Why Aspirin has Positive Effects
Why is aspirin, known for various side effects such as gastrointestinal bleeding and ulcers, anti-carcinogenic?
Acetylsalicylic acid or aspirin is a synthetic molecule designed to mimic the effects of salicin, originally derived from willow bark and meadowsweet herb. For thousands of years, herbalists and ancient healers used both willow bark and meadowsweet for the relief of pain, inflammation, the relief of gastrointestinal upset, nausea, heart issues, rheumatism and many other disorders. With these sorts of effects there is no surprise some of its constituents might be anti-carcinogenic.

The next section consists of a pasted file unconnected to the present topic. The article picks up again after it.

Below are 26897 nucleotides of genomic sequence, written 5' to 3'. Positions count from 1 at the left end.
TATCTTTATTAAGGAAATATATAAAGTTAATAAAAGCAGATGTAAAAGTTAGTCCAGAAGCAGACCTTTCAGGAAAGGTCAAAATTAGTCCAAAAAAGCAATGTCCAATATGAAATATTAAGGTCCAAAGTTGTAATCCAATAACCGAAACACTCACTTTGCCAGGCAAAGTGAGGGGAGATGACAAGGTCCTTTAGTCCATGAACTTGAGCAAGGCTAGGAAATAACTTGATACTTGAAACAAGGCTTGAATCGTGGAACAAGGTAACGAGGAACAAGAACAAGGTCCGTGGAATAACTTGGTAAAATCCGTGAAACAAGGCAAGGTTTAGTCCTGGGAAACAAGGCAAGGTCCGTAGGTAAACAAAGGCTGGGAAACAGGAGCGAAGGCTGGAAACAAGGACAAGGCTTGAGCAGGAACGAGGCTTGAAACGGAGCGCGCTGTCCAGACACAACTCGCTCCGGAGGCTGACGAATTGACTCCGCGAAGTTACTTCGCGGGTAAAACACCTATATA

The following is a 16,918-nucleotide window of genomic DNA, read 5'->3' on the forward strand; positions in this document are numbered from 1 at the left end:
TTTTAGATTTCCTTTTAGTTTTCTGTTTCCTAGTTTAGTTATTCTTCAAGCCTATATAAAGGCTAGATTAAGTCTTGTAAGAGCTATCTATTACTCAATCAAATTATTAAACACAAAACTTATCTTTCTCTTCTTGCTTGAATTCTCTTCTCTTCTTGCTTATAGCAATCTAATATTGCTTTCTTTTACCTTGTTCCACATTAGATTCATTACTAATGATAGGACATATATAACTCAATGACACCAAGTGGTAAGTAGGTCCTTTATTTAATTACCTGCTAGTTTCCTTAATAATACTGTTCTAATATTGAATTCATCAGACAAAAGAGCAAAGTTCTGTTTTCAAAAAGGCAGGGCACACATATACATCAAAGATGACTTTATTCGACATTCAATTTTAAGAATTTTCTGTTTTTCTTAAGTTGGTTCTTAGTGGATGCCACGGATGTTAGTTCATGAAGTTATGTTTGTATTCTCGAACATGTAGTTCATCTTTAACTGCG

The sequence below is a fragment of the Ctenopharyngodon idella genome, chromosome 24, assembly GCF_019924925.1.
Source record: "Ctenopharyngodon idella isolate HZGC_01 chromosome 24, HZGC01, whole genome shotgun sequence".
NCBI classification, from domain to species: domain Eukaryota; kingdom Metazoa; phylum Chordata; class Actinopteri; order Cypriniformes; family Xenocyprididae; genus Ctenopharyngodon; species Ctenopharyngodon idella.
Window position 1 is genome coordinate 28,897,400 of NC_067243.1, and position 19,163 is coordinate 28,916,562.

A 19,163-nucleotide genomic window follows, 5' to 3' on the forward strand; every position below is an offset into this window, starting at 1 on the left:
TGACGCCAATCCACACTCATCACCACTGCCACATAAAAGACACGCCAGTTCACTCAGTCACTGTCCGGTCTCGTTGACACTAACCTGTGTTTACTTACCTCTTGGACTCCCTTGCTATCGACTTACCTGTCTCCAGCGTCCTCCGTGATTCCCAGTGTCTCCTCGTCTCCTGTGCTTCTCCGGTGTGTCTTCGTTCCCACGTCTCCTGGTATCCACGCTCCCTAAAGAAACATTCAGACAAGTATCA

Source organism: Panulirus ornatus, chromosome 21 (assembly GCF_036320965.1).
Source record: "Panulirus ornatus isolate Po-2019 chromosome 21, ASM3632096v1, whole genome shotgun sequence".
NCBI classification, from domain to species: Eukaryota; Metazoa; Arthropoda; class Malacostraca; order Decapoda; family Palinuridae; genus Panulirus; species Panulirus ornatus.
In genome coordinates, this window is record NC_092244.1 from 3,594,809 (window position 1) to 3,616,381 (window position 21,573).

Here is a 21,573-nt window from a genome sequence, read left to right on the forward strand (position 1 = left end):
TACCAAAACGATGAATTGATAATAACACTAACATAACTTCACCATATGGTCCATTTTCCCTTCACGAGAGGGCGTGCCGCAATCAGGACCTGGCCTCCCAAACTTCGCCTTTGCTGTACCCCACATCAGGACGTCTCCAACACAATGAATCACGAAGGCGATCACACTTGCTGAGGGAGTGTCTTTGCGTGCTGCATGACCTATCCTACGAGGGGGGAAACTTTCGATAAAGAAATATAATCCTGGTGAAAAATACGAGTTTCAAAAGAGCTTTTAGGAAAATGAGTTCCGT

Willow bark has a long history of clinical use. It has been used by traditional physicians for over five thousand years for pain, rheumatism and inflammation. Sumerian Clay tablets some 4,000 years ago documented using willow leaves to treat fever and rheumatism. The 2500-3000 B.C. Ebers-Edwin Smith Surgical Papyrus—translated by James Breasted in the 1920s—documented the use of willow by the “Father of Medicine,” Imhotep. He used willow for healing wounds and inflammation. The ancient Chinese also used willow to treat pain, wounds, goiter, hemorrhaging, and rheumatic fever. The ancient Greek physicians also used willow. Hippocrates, Celsius, Pliny the Elder, and Galen all recommended willow for pain and inflammation. Early western European physician and herbalist Dioscoridies also documented its use for pain and inflammation.